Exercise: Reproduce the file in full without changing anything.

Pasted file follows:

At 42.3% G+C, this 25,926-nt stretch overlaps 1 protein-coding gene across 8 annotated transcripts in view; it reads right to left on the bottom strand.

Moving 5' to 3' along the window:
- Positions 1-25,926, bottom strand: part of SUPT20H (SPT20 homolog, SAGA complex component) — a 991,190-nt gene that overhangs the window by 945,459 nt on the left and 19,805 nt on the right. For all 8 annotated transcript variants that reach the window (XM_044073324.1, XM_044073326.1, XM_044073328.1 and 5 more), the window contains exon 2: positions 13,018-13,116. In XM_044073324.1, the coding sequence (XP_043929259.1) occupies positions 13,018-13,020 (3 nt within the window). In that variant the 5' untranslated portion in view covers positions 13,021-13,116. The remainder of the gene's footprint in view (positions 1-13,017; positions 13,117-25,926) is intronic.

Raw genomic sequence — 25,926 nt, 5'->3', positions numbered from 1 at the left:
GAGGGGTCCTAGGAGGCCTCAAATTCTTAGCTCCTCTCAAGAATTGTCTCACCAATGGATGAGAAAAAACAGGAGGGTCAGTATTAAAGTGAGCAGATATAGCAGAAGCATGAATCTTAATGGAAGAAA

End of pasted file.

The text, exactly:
At 42.3% G+C, this 25,926-nt stretch overlaps 1 protein-coding gene across 8 annotated transcripts in view; it reads right to left on the bottom strand.

Moving 5' to 3' along the window:
- Positions 1-25,926, bottom strand: part of SUPT20H (SPT20 homolog, SAGA complex component) — a 991,190-nt gene that overhangs the window by 945,459 nt on the left and 19,805 nt on the right. For all 8 annotated transcript variants that reach the window (XM_044073324.1, XM_044073326.1, XM_044073328.1 and 5 more), the window contains exon 2: positions 13,018-13,116. In XM_044073324.1, the coding sequence (XP_043929259.1) occupies positions 13,018-13,020 (3 nt within the window). In that variant the 5' untranslated portion in view covers positions 13,021-13,116. The remainder of the gene's footprint in view (positions 1-13,017; positions 13,117-25,926) is intronic.

Raw genomic sequence — 25,926 nt, 5'->3', positions numbered from 1 at the left:
GAGGGGTCCTAGGAGGCCTCAAATTCTTAGCTCCTCTCAAGAATTGTCTCACCAATGGATGAGAAAAAACAGGAGGGTCAGTATTAAAGTGAGCAGATATAGCAGAAGCATGAATCTTAATGGAAGAAA